Despite the very slight uptick in the American Institute of Architects‘ Architectural Billings Index for December, following a very quickly downward sloping trend, it appears that that might have simply been a brief hiccup, as the AIA is now reporting that the numbers have once again plummeted, down to another historic low of 33.3%. Hopefully the groups’ lobbying efforts might pour some money back into the pockets of architects and construction firms, allowing Marvin Malecha to see his (possibly now regretted) predictions of a quick industry turnaround come true, but as of now, things look pretty gloomy. Here’s a bit:
Because there is typically a nine- to 12-month lag between an architect billing a developer and that developer spending money on construction, the billings index is considered a leading economic indicator of nonresidential construction activity.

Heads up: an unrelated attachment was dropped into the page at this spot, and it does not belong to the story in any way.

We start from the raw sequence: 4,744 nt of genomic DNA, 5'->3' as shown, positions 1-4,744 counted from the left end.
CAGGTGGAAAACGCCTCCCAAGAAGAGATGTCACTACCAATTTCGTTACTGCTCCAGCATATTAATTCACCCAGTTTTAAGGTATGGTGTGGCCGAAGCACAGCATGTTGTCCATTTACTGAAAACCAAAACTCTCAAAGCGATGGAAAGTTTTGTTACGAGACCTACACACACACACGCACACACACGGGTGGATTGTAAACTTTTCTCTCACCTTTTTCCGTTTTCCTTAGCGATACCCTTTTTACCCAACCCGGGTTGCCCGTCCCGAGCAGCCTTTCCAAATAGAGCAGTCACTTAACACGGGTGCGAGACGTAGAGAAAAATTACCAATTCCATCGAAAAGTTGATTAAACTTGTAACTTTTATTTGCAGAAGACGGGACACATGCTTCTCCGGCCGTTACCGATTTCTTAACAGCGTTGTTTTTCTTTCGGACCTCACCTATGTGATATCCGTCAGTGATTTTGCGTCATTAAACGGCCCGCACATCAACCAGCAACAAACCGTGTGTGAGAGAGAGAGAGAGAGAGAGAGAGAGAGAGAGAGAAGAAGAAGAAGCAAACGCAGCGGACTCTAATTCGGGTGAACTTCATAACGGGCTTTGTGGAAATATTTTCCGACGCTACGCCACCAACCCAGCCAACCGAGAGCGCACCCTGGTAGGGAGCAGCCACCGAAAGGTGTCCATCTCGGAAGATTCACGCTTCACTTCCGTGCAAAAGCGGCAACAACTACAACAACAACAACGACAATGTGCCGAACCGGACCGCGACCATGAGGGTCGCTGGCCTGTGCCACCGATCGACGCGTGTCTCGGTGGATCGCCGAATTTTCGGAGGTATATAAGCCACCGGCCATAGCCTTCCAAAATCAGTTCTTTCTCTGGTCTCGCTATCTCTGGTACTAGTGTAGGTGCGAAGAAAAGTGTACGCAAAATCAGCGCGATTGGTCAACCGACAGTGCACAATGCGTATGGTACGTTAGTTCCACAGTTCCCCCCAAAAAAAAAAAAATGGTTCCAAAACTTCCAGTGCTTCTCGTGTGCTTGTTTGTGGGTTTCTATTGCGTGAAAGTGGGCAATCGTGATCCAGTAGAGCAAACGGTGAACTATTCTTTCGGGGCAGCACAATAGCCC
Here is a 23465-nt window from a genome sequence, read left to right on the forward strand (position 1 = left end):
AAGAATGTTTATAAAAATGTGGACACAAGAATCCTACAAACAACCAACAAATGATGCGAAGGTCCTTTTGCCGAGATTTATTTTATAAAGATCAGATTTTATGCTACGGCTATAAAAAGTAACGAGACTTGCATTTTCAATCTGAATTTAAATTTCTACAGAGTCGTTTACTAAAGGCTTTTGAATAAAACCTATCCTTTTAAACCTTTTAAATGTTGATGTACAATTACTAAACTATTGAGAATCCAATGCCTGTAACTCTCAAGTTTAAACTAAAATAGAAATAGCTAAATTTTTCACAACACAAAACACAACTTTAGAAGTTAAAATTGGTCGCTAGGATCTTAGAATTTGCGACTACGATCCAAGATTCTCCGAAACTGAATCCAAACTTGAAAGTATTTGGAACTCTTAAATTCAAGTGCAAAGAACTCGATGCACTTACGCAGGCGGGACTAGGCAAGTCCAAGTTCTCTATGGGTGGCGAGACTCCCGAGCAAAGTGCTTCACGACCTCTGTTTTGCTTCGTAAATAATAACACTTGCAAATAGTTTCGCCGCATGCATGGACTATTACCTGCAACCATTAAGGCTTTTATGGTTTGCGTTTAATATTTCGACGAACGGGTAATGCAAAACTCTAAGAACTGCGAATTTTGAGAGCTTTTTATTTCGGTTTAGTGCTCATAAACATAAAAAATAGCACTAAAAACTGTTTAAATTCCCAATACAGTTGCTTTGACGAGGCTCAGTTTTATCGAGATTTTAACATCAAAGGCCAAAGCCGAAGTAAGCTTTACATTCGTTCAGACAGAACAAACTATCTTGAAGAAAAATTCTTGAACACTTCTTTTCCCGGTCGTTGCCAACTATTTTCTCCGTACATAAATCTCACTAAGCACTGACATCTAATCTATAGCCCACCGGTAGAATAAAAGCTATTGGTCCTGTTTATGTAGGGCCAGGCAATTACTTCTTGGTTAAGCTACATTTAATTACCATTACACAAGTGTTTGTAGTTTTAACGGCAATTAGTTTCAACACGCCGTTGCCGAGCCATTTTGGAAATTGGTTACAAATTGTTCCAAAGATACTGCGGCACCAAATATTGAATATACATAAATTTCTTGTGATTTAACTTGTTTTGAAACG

And what the index is showing is not good right now for the nonresidential building industry. The ABI numbers show a rapidly deteriorating situation.
To wit, when the economic crisis first hit its full stride in September, the national ABI rating stood at 41.4 — which itself was down sharply from 47.6 in August.
If it’s any consolation, at least things aren’t as bad here as they seemingly are in Scotland at the moment, where it’s being reported that half the architects in that country have lost their jobs or will be laid off very soon.